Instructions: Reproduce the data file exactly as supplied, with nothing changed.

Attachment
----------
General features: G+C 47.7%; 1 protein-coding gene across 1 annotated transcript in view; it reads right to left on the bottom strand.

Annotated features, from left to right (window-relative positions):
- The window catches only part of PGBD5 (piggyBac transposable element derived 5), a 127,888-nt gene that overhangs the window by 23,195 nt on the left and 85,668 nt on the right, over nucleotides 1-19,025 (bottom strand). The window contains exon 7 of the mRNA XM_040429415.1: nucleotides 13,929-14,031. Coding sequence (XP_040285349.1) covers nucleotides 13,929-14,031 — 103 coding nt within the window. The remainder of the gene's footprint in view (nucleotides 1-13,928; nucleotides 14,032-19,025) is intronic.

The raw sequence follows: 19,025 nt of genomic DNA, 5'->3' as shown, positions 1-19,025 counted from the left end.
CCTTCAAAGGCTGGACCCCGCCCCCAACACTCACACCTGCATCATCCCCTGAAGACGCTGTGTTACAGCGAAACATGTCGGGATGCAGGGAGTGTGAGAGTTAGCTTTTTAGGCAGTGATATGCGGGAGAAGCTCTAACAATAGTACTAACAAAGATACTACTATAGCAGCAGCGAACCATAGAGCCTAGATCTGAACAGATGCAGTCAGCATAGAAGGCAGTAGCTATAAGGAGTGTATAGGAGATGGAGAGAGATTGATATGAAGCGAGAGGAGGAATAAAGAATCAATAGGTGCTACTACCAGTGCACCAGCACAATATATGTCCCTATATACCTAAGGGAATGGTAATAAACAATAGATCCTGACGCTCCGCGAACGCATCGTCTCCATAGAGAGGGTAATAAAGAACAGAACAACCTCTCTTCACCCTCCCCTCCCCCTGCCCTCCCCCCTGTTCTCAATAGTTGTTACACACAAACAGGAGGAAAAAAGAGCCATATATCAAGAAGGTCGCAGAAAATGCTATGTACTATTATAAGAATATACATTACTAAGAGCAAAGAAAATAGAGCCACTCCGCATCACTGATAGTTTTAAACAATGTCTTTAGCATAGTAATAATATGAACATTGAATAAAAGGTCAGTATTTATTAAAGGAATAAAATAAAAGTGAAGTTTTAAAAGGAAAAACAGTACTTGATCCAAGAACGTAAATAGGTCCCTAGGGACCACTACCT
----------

General features: G+C 47.7%; 1 protein-coding gene across 1 annotated transcript in view; it reads right to left on the bottom strand.

Annotated features, from left to right (window-relative positions):
- The window catches only part of PGBD5 (piggyBac transposable element derived 5), a 127,888-nt gene that overhangs the window by 23,195 nt on the left and 85,668 nt on the right, over nucleotides 1-19,025 (bottom strand). The window contains exon 7 of the mRNA XM_040429415.1: nucleotides 13,929-14,031. Coding sequence (XP_040285349.1) covers nucleotides 13,929-14,031 — 103 coding nt within the window. The remainder of the gene's footprint in view (nucleotides 1-13,928; nucleotides 14,032-19,025) is intronic.

The raw sequence follows: 19,025 nt of genomic DNA, 5'->3' as shown, positions 1-19,025 counted from the left end.
CCTTCAAAGGCTGGACCCCGCCCCCAACACTCACACCTGCATCATCCCCTGAAGACGCTGTGTTACAGCGAAACATGTCGGGATGCAGGGAGTGTGAGAGTTAGCTTTTTAGGCAGTGATATGCGGGAGAAGCTCTAACAATAGTACTAACAAAGATACTACTATAGCAGCAGCGAACCATAGAGCCTAGATCTGAACAGATGCAGTCAGCATAGAAGGCAGTAGCTATAAGGAGTGTATAGGAGATGGAGAGAGATTGATATGAAGCGAGAGGAGGAATAAAGAATCAATAGGTGCTACTACCAGTGCACCAGCACAATATATGTCCCTATATACCTAAGGGAATGGTAATAAACAATAGATCCTGACGCTCCGCGAACGCATCGTCTCCATAGAGAGGGTAATAAAGAACAGAACAACCTCTCTTCACCCTCCCCTCCCCCTGCCCTCCCCCCTGTTCTCAATAGTTGTTACACACAAACAGGAGGAAAAAAGAGCCATATATCAAGAAGGTCGCAGAAAATGCTATGTACTATTATAAGAATATACATTACTAAGAGCAAAGAAAATAGAGCCACTCCGCATCACTGATAGTTTTAAACAATGTCTTTAGCATAGTAATAATATGAACATTGAATAAAAGGTCAGTATTTATTAAAGGAATAAAATAAAAGTGAAGTTTTAAAAGGAAAAACAGTACTTGATCCAAGAACGTAAATAGGTCCCTAGGGACCACTACCT